Marine News from the Great Lakes

Kids Just Want to Have Fun... At the Boat Show!

Published: Friday, January 3, 2020
By: Melissa Walsh

When I was a kid, the first few months of the year was boat show time. Back then, in February, my family and I would break from the winter chill and step into the indoor summer of the Detroit Boat Show heating up Cobo Hall (recently renamed as the TCF Center).

I climbed onto every boat with my dad, who taught me what was special about each. Even today, I can recall specifications from any power boat released from the early 1970s through the late 1980s. It was the boats themselves that delighted me most.

“We definitely believe in hands-on, experiential things for the kids,” says Keith Ogulnick, National Marine Manufacturers Association’s Show Manager for the Chicago Boat, RV & Sail Show, “but as much as anything else, it’s just getting them there with their families and getting them on a boat.”

Ogulnick says this year’s show in Chicago will continue its long kid-friendly traditions, including sailing seminars for sailors of all levels; a sailing simulator, allowing kids to get the feel of operating a tiller while tacking or jibing – depending on how the exhibit’s fans fill the sails; remote-control sailboat racing, offering kids the thrill of competing against family and friends; the Discover Boating Experience, featuring interactive presentations and demonstrations for boaters of all ages; and the Build-a-Boat activity, sponsored by the Chicago Maritime Arts Center, whereby kids learn about boat design and science and compete with other boat builders.

The Huck Finn Trout Pond, where kids can catch and release fish from an indoor pond, is an important attraction that’s made an impression on generations of kids.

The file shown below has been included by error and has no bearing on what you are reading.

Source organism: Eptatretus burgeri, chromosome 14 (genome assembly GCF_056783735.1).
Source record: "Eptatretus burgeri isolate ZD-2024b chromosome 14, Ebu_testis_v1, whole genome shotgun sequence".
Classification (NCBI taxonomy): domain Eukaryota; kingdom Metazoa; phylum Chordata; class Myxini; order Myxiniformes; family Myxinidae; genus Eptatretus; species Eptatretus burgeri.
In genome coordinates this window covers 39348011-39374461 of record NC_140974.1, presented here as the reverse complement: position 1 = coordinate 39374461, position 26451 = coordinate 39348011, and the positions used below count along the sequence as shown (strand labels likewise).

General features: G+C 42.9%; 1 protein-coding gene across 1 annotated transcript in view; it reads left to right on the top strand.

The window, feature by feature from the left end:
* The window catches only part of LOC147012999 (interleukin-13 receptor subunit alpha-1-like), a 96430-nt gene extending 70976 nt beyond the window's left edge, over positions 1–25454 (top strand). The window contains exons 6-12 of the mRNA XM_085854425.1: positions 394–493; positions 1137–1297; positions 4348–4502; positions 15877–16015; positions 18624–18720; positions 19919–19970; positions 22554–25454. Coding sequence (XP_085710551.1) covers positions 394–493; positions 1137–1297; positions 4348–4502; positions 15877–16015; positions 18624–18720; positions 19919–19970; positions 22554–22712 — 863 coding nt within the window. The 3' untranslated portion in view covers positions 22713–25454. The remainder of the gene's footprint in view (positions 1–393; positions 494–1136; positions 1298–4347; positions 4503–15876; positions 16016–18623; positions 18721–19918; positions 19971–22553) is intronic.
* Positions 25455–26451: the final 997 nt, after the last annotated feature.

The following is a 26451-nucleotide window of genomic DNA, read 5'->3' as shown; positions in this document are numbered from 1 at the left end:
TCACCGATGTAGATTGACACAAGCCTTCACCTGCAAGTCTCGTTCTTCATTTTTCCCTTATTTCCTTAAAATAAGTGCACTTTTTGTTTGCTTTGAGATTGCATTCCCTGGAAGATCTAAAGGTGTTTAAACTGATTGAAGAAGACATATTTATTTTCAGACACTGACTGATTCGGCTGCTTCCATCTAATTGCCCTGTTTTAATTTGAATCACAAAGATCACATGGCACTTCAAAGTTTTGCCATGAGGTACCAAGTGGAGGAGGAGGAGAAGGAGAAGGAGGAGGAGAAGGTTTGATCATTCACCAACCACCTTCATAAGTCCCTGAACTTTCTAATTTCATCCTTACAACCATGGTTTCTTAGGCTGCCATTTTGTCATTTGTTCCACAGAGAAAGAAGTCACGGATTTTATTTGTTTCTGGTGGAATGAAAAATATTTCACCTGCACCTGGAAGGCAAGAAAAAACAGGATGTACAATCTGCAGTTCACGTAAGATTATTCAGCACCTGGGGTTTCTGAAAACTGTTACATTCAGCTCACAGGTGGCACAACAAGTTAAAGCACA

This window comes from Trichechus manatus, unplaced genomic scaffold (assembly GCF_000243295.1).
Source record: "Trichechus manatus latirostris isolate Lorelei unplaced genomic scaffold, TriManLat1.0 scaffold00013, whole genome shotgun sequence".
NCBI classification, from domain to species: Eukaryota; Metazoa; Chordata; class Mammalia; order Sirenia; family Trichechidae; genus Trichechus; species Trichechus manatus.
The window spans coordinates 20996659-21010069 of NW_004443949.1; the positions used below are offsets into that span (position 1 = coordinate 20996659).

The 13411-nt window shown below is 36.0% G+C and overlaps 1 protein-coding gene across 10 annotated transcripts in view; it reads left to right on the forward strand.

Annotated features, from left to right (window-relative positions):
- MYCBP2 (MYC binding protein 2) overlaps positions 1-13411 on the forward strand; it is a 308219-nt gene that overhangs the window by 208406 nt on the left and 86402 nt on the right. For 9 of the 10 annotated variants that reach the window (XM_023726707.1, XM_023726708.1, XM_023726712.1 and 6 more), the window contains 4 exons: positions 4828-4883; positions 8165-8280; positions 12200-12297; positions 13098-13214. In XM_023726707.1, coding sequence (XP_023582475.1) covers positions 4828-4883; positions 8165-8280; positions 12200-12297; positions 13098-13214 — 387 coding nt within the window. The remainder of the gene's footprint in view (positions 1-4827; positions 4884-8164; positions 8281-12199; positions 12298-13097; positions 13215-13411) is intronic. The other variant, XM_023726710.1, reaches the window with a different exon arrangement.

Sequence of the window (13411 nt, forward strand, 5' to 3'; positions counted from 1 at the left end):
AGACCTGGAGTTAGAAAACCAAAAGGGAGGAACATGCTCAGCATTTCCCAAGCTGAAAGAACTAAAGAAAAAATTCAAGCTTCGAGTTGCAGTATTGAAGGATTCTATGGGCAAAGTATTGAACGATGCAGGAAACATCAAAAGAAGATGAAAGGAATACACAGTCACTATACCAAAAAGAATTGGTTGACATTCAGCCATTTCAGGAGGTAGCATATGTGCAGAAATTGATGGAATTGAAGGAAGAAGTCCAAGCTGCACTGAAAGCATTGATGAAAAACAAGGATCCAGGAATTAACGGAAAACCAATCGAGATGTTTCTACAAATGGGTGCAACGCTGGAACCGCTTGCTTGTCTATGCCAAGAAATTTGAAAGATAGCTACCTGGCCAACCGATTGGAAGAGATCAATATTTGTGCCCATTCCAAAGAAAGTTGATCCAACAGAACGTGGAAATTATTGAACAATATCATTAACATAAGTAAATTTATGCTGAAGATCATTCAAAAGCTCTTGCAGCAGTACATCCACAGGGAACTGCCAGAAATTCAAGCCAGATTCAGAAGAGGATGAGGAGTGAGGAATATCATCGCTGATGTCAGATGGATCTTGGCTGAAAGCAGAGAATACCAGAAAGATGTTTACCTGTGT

“It could well be the very first time a little kid catches a fish,” says Ogulnick. “They get excited… And maybe we’ve hooked that kid on the outdoors instead of an iPad.”

Amanda Wenecker, Vice President of Marketing for Michigan Boating Industries Association, says, “The big boats are definitely an attraction for the kids and adults alike. You
see all those little shoes on the docks going into those boats.”

Wenecker, who manages the Detroit and Novi, Michigan, boat shows and the end-of-summer Metro Boat Show, adds that, in addition to bringing stunning new boats to the floor, she makes a strong effort to offer attractions for kids.

In the Kids Zone, The Mermaid Princess greets families and invites kids to choose a seashell from her treasure chest. There’s also face-painting, a Spin the Wheel of Treasure, a toy sandbox, and the opportunity to make a nautical-themed craft to take home.

Families will also find presentations by marine law enforcement and Michigan Department of Natural Resources personnel, showing kids various boating tips from how to tie knots to how to wear a life jacket properly. And the shows are packed with exhibits showcasing recreational boating accessories. A big hit with kids, Wenecker says, is the Water Rollerz, or what she describes as “a human hamster ball.”

“The kids are as excited for the summer as mom and dad,” she adds, “so they’re getting their tubes, their life jackets, their skis.”

Older kids can develop their boating skills by trying out the boat simulator brought to the show by the Detroit Power Squadron, which simulates the experience of operating a boat, including docking it. For those 12 and older, the Oakland County Sheriff’s Department offers a free boating safety course. Those who complete the course successfully earn their boating safety certificate.